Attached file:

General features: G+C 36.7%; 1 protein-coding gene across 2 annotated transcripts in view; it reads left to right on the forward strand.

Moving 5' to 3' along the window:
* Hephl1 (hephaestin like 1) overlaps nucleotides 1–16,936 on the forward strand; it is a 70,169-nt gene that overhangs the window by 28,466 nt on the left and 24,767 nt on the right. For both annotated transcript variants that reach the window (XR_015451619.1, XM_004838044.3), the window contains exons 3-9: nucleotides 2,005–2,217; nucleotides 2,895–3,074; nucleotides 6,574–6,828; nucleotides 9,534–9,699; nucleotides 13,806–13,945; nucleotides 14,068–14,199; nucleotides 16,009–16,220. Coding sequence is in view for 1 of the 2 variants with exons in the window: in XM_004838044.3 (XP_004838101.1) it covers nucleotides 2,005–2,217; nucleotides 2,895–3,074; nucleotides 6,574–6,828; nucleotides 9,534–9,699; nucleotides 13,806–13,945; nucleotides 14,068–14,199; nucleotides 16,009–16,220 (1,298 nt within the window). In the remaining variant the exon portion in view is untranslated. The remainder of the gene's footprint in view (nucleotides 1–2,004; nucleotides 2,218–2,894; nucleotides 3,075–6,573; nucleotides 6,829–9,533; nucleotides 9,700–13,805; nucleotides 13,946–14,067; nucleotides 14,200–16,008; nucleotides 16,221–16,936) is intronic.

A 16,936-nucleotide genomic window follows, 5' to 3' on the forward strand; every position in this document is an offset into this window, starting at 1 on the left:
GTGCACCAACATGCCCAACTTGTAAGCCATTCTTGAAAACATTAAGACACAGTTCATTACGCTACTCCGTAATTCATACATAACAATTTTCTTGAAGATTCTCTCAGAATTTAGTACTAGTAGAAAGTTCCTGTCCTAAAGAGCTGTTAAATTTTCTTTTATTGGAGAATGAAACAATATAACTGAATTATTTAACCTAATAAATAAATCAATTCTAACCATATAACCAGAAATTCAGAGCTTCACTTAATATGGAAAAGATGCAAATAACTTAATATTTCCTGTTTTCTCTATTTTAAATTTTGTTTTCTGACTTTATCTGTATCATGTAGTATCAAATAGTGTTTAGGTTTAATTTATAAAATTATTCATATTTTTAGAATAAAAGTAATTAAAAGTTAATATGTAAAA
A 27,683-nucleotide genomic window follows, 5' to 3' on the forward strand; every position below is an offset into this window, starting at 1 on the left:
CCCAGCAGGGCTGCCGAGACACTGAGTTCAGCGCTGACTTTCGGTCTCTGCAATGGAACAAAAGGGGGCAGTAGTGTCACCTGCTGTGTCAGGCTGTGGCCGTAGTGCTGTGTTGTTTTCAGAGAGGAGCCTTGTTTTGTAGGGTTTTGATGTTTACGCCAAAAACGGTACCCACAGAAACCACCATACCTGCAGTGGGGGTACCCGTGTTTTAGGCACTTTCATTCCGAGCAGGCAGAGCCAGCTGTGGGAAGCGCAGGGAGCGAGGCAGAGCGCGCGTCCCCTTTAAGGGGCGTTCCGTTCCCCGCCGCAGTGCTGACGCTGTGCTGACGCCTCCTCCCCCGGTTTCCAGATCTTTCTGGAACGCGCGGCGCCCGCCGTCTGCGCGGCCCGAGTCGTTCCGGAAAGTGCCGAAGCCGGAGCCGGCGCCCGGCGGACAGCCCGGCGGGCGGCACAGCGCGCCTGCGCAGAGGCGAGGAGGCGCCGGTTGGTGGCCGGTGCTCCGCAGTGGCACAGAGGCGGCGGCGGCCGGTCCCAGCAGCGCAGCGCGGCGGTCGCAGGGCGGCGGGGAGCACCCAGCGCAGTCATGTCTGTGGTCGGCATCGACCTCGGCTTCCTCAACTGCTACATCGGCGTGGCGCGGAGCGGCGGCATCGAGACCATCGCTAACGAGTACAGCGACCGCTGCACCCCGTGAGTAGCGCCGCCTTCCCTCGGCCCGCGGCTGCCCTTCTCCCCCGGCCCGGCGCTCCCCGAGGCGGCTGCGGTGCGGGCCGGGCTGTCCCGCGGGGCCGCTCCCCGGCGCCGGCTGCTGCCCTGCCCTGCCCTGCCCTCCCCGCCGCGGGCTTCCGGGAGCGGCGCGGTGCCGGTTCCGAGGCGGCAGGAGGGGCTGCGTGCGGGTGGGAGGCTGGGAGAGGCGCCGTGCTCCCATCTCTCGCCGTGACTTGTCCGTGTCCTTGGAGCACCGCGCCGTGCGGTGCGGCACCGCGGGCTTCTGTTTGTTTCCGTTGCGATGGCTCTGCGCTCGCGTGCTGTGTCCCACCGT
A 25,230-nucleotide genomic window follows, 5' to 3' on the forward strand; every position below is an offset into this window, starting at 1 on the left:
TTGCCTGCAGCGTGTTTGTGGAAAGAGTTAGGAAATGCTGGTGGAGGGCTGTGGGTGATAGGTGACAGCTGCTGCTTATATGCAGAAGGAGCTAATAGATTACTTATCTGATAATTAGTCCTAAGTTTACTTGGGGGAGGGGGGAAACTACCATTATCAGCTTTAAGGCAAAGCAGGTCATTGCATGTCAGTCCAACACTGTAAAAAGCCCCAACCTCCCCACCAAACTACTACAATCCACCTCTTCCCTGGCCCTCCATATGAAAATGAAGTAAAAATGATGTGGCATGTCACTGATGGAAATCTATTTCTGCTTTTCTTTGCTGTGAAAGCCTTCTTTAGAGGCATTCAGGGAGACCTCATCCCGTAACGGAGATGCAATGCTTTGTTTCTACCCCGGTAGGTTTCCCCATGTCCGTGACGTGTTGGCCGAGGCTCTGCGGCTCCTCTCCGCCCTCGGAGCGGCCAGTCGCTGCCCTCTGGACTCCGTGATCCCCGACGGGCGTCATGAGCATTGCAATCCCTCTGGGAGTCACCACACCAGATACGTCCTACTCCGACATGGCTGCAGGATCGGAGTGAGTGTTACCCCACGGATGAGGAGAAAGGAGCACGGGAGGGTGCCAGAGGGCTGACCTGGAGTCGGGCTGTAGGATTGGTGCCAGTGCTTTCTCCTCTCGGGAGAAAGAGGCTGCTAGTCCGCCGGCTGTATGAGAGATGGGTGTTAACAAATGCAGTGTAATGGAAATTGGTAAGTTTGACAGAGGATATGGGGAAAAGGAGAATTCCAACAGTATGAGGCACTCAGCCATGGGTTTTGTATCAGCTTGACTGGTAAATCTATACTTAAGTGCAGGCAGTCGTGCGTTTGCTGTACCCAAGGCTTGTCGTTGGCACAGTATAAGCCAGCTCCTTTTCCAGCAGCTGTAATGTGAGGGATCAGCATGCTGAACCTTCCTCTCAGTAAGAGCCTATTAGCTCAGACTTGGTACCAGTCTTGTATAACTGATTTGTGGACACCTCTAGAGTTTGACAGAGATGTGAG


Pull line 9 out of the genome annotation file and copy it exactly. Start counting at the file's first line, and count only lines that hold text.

TTGCCTGCAGCGTGTTTGTGGAAAGAGTTAGGAAATGCTGGTGGAGGGCTGTGGGTGATAGGTGACAGCTGCTGCTTATATGCAGAAGGAGCTAATAGATTACTTATCTGATAATTAGTCCTAAGTTTACTTGGGGGAGGGGGGAAACTACCATTATCAGCTTTAAGGCAAAGCAGGTCATTGCATGTCAGTCCAACACTGTAAAAAGCCCCAACCTCCCCACCAAACTACTACAATCCACCTCTTCCCTGGCCCTCCATATGAAAATGAAGTAAAAATGATGTGGCATGTCACTGATGGAAATCTATTTCTGCTTTTCTTTGCTGTGAAAGCCTTCTTTAGAGGCATTCAGGGAGACCTCATCCCGTAACGGAGATGCAATGCTTTGTTTCTACCCCGGTAGGTTTCCCCATGTCCGTGACGTGTTGGCCGAGGCTCTGCGGCTCCTCTCCGCCCTCGGAGCGGCCAGTCGCTGCCCTCTGGACTCCGTGATCCCCGACGGGCGTCATGAGCATTGCAATCCCTCTGGGAGTCACCACACCAGATACGTCCTACTCCGACATGGCTGCAGGATCGGAGTGAGTGTTACCCCACGGATGAGGAGAAAGGAGCACGGGAGGGTGCCAGAGGGCTGACCTGGAGTCGGGCTGTAGGATTGGTGCCAGTGCTTTCTCCTCTCGGGAGAAAGAGGCTGCTAGTCCGCCGGCTGTATGAGAGATGGGTGTTAACAAATGCAGTGTAATGGAAATTGGTAAGTTTGACAGAGGATATGGGGAAAAGGAGAATTCCAACAGTATGAGGCACTCAGCCATGGGTTTTGTATCAGCTTGACTGGTAAATCTATACTTAAGTGCAGGCAGTCGTGCGTTTGCTGTACCCAAGGCTTGTCGTTGGCACAGTATAAGCCAGCTCCTTTTCCAGCAGCTGTAATGTGAGGGATCAGCATGCTGAACCTTCCTCTCAGTAAGAGCCTATTAGCTCAGACTTGGTACCAGTCTTGTATAACTGATTTGTGGACACCTCTAGAGTTTGACAGAGATGTGAG